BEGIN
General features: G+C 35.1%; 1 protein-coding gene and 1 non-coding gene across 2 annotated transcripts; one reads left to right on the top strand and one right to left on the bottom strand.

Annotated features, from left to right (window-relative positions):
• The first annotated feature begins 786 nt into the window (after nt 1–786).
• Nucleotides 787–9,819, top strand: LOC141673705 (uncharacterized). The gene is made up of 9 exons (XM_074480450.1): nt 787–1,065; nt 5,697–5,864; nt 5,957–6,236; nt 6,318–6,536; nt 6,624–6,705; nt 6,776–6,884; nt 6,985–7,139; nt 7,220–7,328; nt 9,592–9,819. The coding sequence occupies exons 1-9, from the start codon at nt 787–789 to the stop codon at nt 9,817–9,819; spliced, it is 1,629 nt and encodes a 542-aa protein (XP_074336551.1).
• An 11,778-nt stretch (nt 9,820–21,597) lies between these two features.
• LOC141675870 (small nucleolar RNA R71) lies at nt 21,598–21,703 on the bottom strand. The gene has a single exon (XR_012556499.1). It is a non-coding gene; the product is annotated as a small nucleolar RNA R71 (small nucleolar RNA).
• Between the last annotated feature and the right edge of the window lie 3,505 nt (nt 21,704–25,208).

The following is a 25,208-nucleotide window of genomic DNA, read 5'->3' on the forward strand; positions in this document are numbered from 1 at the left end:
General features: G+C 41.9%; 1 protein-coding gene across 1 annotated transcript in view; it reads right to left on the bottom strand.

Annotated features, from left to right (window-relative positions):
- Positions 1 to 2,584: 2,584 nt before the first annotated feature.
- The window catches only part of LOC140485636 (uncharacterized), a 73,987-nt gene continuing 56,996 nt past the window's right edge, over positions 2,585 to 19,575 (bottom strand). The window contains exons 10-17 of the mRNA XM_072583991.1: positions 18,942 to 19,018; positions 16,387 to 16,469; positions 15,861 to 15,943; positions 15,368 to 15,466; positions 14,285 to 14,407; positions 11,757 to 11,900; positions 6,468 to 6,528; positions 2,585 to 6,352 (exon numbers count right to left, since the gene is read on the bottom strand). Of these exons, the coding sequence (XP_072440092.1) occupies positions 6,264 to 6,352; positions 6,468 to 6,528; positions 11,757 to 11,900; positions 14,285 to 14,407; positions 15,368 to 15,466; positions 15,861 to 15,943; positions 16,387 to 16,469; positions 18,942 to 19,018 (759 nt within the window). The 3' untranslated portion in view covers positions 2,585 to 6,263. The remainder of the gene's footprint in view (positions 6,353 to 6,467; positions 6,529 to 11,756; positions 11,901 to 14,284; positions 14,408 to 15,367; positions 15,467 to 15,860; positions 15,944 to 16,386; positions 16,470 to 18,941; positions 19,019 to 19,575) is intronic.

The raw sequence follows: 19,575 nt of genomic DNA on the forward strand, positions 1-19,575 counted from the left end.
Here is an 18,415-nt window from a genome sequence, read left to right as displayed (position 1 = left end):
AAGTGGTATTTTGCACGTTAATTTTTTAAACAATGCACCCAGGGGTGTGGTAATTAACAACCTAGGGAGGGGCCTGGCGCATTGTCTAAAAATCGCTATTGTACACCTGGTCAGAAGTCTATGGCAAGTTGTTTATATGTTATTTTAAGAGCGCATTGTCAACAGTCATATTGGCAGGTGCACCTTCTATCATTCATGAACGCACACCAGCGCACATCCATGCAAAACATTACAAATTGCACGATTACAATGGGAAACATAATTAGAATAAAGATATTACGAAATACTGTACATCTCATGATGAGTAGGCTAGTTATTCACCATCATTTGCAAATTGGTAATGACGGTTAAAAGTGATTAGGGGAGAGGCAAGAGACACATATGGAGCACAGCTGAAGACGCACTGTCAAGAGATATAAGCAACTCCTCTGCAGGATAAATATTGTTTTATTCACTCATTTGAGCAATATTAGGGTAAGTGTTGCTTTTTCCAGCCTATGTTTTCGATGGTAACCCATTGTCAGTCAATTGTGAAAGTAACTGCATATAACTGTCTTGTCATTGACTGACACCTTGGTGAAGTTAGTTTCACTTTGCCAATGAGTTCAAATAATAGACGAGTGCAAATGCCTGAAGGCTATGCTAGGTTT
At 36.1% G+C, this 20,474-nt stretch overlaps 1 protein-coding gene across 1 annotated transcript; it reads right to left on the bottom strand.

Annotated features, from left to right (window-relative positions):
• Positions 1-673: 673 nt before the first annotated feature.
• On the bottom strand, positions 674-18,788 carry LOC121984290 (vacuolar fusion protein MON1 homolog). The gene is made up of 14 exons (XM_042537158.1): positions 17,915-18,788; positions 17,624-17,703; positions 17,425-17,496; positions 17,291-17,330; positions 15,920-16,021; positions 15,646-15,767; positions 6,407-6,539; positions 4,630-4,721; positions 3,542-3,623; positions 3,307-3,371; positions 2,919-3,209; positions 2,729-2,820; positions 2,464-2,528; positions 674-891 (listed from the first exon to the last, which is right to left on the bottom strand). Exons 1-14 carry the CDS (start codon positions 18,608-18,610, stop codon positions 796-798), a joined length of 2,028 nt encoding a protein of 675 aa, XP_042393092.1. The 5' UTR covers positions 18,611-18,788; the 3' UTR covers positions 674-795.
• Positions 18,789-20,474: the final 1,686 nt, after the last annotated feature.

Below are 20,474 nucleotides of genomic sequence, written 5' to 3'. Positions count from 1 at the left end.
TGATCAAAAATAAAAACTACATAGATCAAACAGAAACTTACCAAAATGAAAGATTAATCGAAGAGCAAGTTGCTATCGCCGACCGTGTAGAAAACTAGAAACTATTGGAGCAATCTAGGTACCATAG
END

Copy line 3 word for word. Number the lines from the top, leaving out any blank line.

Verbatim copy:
• The first annotated feature begins 786 nt into the window (after nt 1–786).